Currently, the content ranges from original web series from Yahoo and others, to independent film contest winners and a full library of movie content from major producers.

“In the near future there is going to be content from networks and broadcasters, maybe not be the top networks but we are talking to them as well,” said Holub, adding that “to date the conversations have been more around archival stuff, but conversations are constantly evolving.”

“When you provide the producers with an understanding of who their audience is, the resistance goes away,” said Holub, adding that new content that blurs the traditional content channels will also have a disruptive effect.

“A few years ago all the content was coming from networks and cable companies,” said Holub. “More recently, the decreasing cost of producing content has had a massive blurring effect, and so companies like Yahoo are now creating premium content solely over the web. That is going to be a pretty interesting opportunity for Vidora to facilitate the discovery of content on the platform.”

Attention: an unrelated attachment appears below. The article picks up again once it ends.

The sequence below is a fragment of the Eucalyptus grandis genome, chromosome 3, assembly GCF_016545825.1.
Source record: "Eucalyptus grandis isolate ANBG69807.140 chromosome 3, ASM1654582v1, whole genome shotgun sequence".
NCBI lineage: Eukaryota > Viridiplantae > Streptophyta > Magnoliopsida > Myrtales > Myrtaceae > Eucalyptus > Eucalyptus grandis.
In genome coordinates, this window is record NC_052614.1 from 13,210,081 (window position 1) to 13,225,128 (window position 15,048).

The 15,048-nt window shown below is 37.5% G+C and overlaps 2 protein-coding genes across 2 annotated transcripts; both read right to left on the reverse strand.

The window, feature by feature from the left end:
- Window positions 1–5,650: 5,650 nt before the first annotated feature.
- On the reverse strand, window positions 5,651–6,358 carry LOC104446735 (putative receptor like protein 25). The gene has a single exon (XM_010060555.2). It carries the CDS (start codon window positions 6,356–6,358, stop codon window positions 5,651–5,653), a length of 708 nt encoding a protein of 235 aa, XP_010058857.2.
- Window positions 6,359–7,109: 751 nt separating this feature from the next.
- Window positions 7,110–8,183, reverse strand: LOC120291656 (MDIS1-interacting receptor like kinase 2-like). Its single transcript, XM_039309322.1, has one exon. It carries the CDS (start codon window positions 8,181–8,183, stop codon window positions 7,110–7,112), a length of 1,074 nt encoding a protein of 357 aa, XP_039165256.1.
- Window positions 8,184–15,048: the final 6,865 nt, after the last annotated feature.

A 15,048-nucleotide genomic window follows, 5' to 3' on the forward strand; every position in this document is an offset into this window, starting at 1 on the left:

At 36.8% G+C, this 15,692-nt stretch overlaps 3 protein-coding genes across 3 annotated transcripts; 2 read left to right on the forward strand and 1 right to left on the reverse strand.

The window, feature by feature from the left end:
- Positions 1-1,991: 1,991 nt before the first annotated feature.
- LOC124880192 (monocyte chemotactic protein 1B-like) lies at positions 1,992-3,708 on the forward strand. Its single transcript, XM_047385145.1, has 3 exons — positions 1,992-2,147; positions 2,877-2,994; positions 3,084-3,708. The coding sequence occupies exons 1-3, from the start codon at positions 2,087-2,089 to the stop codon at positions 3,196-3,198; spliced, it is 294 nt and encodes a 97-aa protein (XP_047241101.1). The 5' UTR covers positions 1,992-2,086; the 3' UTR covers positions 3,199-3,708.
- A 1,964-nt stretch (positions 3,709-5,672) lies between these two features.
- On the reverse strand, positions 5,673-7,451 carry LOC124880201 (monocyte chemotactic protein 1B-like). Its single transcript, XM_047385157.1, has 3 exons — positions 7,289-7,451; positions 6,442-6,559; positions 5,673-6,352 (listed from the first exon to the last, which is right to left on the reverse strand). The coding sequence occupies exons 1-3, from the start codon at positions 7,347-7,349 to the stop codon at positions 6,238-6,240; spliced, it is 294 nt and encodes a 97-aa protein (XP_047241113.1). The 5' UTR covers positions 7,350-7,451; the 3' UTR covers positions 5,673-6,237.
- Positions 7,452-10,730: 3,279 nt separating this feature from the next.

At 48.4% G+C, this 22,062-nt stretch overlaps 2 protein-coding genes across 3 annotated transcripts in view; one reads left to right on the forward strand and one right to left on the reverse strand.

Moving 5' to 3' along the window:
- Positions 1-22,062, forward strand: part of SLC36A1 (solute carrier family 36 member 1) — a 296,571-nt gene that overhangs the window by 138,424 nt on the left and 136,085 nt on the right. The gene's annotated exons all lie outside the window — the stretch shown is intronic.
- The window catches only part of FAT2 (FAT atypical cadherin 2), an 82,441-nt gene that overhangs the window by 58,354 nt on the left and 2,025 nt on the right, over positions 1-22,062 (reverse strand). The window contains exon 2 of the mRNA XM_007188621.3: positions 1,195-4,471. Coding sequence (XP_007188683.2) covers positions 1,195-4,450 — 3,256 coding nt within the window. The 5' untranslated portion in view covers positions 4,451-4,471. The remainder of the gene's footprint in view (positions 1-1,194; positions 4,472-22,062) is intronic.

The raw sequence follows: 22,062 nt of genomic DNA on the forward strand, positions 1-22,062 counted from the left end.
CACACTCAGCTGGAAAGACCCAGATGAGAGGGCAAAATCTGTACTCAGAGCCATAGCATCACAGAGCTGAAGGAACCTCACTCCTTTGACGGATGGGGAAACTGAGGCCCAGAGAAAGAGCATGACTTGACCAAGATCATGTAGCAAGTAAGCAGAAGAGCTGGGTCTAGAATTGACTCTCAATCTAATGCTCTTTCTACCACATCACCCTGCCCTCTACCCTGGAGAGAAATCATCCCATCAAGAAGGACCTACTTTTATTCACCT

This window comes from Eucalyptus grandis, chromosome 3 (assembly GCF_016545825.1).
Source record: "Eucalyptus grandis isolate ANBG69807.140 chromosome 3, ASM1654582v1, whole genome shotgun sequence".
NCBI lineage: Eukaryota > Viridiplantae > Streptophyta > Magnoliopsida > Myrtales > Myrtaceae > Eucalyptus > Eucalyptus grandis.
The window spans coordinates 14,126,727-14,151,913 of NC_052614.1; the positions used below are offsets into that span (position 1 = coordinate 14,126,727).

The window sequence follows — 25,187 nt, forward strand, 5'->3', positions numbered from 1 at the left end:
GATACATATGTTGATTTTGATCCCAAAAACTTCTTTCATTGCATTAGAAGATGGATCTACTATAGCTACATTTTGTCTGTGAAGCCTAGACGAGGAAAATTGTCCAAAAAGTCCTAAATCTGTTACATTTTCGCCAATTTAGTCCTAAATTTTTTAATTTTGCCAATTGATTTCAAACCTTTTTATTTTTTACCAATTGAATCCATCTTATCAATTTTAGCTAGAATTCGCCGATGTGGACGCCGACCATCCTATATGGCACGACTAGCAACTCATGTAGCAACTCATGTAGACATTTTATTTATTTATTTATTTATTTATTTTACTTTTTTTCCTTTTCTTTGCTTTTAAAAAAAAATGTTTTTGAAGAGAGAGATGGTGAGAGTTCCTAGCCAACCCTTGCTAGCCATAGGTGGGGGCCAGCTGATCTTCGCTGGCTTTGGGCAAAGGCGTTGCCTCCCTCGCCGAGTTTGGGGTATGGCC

Holub said a “lot of different parts of the ecosystem are now under change” and adjustments will need to be made by many current players in the video/entertainment markets. Vidora, he said, intends to be in the center of the storm.

“We see ourselves as a consumer platform working equally with publishers,” said Holub. “We have it in our DNA to work with publishers directly.”

Still, Holub said the interaction with publishers will not involve discussions around licensing.

“We aren’t in the rights game,” said Holub. “Our platform is there for publishers to distribute their content. We don’t deal with licensing, We have services, such as analytics and content promotion, a suite of services that we enable for publishers.”

Holub would not comment on Vidora’s funding sources, but added that the company is “creating a funding announcement” that is expected to be released  “probably in time it to the next major release, maybe later this month, maybe next week or in the next several weeks.”